1956 Mercedes-Benz L319 Truck

Update 10/1/18: Sold for $5,456. That’s an expensive lump of rust!

Here is something I don’t normally see. This is a 1956 Mercedes-Benz L319 Truck up for bid in California of all places. As you can see, it is very old and very rusty. More on that later. The story with the L319 trucks and vans are they were a light commercial vehicle that were larger than a standard delivery van, but smaller than a conventional light truck of the time. The L319 is essentially the grandfather of the now very common Mercedes-Benz Sprinter that is still the go-to van for a number of industries. This 1956 in Chico, California has pretty much reached the end of its life span, but don’t put it past some trendy business to buy it and put flowers in the bed to take cutesy Instagram photos with.

CLICK FOR DETAILS: 1956 Mercedes-Benz L319 Truck on eBay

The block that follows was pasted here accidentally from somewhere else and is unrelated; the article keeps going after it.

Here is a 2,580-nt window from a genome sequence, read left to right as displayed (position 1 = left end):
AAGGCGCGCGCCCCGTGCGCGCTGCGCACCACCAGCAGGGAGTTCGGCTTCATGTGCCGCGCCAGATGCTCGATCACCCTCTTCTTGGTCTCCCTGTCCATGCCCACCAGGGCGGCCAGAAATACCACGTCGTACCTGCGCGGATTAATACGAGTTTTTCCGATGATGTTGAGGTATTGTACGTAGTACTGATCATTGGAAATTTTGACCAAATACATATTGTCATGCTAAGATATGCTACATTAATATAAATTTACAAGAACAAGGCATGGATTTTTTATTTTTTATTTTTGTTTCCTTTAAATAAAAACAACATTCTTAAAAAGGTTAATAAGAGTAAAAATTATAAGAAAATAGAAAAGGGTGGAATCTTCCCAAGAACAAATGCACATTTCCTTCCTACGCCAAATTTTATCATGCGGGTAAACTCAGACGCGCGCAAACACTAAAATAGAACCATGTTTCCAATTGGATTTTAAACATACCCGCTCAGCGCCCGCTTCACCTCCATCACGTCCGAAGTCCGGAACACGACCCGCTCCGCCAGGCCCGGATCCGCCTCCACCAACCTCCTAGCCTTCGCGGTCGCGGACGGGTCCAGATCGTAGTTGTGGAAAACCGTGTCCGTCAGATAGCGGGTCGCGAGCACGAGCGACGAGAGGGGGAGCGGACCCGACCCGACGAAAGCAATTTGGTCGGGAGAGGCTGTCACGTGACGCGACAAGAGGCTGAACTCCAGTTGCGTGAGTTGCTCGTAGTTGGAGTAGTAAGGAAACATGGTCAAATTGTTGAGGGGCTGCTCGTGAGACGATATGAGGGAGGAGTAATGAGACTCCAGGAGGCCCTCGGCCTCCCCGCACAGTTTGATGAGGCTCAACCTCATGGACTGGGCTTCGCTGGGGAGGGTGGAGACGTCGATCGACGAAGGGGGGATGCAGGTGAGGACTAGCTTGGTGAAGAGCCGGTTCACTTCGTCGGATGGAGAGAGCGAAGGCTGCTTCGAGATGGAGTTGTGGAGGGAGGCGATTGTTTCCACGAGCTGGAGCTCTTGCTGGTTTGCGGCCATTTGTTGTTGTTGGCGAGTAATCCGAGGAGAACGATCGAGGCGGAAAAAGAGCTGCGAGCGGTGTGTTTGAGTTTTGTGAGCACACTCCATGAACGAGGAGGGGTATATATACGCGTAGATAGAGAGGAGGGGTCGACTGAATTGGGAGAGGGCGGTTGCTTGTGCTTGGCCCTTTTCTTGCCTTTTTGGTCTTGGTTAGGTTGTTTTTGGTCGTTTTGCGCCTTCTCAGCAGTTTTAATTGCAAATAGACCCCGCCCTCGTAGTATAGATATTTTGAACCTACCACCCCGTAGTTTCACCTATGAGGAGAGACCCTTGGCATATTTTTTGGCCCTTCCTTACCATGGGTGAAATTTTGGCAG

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1956 Volkswagen Beetle

Last week we looked at a variety of vintage, air-cooled Volkswagens, with one very important model conspicuously missing from the lineup: the Beetle. We’ll make up for lost time this Monday with this 1956 Oval Window Beetle for sale in Michigan. This brightly colored example is sporting a twin carbureted 1800 cc engine and a 12 volt electric system conversion, sitting on chrome wheels with Porsche style hubcaps. With some period correct details, this People’s Car pulls off a very rich look with a price to match.

CLICK FOR DETAILS: 1956 Volkswagen Beetle on eBay

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1956 Mercedes-Benz 300Sc Coupe